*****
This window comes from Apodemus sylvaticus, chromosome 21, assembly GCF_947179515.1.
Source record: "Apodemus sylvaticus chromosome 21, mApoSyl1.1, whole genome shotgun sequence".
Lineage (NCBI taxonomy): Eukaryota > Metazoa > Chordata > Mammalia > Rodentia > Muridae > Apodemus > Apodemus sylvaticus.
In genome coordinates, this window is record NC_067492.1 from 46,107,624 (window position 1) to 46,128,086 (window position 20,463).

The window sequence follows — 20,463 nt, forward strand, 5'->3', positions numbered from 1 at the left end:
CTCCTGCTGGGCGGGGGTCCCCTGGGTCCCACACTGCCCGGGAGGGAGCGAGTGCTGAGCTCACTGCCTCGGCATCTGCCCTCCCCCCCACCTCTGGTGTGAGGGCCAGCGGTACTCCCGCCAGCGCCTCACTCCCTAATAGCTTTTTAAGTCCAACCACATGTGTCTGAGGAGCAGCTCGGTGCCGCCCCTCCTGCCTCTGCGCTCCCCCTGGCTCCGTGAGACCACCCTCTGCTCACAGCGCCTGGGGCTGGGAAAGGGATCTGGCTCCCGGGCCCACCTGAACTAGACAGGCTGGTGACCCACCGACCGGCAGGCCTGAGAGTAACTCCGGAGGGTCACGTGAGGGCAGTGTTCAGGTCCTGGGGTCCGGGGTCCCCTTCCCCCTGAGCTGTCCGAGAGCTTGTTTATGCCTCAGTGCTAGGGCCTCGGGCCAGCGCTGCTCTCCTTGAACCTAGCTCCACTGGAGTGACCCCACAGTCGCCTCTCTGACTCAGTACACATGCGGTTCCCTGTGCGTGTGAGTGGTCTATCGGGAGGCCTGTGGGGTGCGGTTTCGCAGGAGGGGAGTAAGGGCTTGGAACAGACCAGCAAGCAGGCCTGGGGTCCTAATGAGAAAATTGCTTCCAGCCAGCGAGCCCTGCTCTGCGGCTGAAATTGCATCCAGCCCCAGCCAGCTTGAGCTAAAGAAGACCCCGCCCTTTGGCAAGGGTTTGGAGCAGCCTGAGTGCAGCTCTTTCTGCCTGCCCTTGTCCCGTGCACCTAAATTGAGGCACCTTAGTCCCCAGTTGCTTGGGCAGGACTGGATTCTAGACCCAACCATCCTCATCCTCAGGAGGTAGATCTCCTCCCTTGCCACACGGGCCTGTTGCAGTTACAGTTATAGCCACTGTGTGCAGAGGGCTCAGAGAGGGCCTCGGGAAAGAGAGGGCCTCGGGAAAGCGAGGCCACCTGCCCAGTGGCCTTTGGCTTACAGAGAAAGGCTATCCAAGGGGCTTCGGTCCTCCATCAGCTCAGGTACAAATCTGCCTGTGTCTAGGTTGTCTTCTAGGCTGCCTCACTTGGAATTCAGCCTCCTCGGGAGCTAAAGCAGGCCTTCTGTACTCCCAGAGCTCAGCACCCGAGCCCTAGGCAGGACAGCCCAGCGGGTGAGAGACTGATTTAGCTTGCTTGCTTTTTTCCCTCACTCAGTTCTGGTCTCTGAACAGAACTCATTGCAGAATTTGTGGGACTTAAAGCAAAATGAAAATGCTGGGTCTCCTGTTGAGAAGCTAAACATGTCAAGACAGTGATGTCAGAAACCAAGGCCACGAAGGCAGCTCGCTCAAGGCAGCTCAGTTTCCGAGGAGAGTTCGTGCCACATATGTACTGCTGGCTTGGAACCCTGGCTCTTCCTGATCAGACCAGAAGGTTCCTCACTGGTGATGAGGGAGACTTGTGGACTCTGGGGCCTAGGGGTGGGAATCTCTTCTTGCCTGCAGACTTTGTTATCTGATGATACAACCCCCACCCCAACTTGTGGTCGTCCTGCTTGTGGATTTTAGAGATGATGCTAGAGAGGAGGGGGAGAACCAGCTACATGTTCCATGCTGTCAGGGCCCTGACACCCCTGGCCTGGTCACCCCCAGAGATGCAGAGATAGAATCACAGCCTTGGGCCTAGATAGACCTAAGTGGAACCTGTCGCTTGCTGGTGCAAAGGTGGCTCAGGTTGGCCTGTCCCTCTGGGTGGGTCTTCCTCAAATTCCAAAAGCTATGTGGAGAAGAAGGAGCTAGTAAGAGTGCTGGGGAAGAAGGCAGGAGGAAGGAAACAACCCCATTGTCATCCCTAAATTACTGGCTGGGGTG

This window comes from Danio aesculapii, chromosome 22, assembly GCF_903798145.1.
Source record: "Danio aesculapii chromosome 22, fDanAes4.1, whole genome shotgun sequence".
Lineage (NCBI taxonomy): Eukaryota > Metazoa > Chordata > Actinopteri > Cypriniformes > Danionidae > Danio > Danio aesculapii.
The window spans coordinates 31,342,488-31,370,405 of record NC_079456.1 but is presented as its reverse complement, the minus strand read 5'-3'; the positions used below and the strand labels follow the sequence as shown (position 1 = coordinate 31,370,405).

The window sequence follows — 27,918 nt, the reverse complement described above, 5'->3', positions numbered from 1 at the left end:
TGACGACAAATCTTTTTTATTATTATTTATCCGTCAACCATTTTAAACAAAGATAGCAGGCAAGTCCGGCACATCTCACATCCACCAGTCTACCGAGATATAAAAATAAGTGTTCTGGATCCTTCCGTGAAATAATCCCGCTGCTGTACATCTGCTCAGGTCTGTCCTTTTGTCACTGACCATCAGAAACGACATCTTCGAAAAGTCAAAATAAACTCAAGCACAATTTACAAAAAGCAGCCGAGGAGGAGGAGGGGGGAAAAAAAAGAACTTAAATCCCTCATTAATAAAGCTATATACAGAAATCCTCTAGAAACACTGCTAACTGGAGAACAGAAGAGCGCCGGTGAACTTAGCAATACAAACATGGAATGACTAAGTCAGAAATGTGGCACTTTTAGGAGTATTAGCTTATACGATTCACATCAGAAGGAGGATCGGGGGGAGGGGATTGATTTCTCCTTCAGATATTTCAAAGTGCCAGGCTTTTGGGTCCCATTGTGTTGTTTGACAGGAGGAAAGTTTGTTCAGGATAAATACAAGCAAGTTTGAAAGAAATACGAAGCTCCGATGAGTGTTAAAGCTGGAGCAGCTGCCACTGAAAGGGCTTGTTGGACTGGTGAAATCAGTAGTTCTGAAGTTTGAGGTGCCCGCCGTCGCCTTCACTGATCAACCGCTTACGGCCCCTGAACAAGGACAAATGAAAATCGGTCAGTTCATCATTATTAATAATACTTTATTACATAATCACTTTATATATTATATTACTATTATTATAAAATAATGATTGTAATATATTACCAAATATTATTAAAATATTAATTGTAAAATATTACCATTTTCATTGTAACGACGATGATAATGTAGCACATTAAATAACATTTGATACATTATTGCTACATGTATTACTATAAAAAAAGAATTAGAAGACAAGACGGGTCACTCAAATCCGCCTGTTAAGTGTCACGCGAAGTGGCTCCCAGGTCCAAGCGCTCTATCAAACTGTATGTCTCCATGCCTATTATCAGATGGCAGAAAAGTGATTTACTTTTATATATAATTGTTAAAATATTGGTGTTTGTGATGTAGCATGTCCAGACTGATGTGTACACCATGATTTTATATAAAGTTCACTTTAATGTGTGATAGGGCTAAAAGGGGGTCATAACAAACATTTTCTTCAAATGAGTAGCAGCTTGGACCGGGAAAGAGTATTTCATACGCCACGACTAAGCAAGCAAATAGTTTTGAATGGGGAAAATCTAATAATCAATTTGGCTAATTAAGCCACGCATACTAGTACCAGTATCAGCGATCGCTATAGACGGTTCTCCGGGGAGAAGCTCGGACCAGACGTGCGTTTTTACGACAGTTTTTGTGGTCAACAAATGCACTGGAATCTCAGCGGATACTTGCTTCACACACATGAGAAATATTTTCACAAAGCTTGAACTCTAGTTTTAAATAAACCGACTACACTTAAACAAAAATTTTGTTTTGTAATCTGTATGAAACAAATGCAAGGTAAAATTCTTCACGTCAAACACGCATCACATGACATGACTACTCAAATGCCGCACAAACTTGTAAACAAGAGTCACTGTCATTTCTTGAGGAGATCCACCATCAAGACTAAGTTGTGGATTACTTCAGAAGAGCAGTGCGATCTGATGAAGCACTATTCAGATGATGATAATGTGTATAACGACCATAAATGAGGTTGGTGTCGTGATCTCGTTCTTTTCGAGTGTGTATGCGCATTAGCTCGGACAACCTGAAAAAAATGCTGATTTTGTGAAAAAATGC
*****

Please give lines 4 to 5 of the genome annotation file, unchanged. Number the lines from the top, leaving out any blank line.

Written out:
In genome coordinates, this window is record NC_067492.1 from 46,107,624 (window position 1) to 46,128,086 (window position 20,463).

The window sequence follows — 20,463 nt, forward strand, 5'->3', positions numbered from 1 at the left end: